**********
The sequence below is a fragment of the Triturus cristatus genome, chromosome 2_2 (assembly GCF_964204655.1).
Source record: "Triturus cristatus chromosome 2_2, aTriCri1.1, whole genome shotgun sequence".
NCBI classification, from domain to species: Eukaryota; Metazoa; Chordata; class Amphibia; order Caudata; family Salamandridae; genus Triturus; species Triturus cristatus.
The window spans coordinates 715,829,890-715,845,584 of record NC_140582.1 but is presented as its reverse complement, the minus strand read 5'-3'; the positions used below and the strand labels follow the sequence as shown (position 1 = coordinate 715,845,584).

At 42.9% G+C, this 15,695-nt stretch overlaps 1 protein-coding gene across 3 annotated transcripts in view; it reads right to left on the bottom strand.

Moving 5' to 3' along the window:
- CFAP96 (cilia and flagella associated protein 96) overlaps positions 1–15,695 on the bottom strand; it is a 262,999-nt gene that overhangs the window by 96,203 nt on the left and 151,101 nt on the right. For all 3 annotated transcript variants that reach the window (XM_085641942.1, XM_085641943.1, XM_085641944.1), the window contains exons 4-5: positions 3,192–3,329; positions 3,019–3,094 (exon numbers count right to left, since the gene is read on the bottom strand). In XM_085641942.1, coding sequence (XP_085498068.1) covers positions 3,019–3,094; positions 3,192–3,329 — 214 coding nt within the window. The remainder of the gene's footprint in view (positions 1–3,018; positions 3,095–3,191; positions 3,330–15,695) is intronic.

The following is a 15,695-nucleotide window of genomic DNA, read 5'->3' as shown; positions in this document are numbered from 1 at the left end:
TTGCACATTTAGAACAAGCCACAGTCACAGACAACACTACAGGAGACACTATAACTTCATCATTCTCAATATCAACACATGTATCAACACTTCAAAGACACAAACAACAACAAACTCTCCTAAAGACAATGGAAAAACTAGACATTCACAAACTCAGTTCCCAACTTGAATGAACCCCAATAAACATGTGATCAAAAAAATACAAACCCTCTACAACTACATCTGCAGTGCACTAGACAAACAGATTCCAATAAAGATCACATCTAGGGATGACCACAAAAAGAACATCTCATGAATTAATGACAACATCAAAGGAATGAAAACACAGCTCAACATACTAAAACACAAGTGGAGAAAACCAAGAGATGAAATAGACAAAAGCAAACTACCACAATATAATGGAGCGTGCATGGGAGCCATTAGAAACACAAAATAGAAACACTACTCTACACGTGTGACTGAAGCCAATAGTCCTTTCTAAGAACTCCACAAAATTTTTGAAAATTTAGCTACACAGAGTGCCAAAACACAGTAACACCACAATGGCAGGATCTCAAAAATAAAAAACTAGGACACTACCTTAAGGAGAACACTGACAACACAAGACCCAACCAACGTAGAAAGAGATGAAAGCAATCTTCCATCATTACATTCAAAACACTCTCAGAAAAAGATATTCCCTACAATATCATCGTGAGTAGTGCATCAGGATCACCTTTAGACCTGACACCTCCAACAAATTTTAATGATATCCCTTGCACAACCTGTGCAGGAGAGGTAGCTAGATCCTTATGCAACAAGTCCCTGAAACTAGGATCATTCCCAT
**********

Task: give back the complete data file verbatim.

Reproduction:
The sequence below is a fragment of the Triturus cristatus genome, chromosome 2_2 (assembly GCF_964204655.1).
Source record: "Triturus cristatus chromosome 2_2, aTriCri1.1, whole genome shotgun sequence".
NCBI classification, from domain to species: Eukaryota; Metazoa; Chordata; class Amphibia; order Caudata; family Salamandridae; genus Triturus; species Triturus cristatus.
The window spans coordinates 715,829,890-715,845,584 of record NC_140582.1 but is presented as its reverse complement, the minus strand read 5'-3'; the positions used below and the strand labels follow the sequence as shown (position 1 = coordinate 715,845,584).

At 42.9% G+C, this 15,695-nt stretch overlaps 1 protein-coding gene across 3 annotated transcripts in view; it reads right to left on the bottom strand.

Moving 5' to 3' along the window:
- CFAP96 (cilia and flagella associated protein 96) overlaps positions 1–15,695 on the bottom strand; it is a 262,999-nt gene that overhangs the window by 96,203 nt on the left and 151,101 nt on the right. For all 3 annotated transcript variants that reach the window (XM_085641942.1, XM_085641943.1, XM_085641944.1), the window contains exons 4-5: positions 3,192–3,329; positions 3,019–3,094 (exon numbers count right to left, since the gene is read on the bottom strand). In XM_085641942.1, coding sequence (XP_085498068.1) covers positions 3,019–3,094; positions 3,192–3,329 — 214 coding nt within the window. The remainder of the gene's footprint in view (positions 1–3,018; positions 3,095–3,191; positions 3,330–15,695) is intronic.

The following is a 15,695-nucleotide window of genomic DNA, read 5'->3' as shown; positions in this document are numbered from 1 at the left end:
TTGCACATTTAGAACAAGCCACAGTCACAGACAACACTACAGGAGACACTATAACTTCATCATTCTCAATATCAACACATGTATCAACACTTCAAAGACACAAACAACAACAAACTCTCCTAAAGACAATGGAAAAACTAGACATTCACAAACTCAGTTCCCAACTTGAATGAACCCCAATAAACATGTGATCAAAAAAATACAAACCCTCTACAACTACATCTGCAGTGCACTAGACAAACAGATTCCAATAAAGATCACATCTAGGGATGACCACAAAAAGAACATCTCATGAATTAATGACAACATCAAAGGAATGAAAACACAGCTCAACATACTAAAACACAAGTGGAGAAAACCAAGAGATGAAATAGACAAAAGCAAACTACCACAATATAATGGAGCGTGCATGGGAGCCATTAGAAACACAAAATAGAAACACTACTCTACACGTGTGACTGAAGCCAATAGTCCTTTCTAAGAACTCCACAAAATTTTTGAAAATTTAGCTACACAGAGTGCCAAAACACAGTAACACCACAATGGCAGGATCTCAAAAATAAAAAACTAGGACACTACCTTAAGGAGAACACTGACAACACAAGACCCAACCAACGTAGAAAGAGATGAAAGCAATCTTCCATCATTACATTCAAAACACTCTCAGAAAAAGATATTCCCTACAATATCATCGTGAGTAGTGCATCAGGATCACCTTTAGACCTGACACCTCCAACAAATTTTAATGATATCCCTTGCACAACCTGTGCAGGAGAGGTAGCTAGATCCTTATGCAACAAGTCCCTGAAACTAGGATCATTCCCAT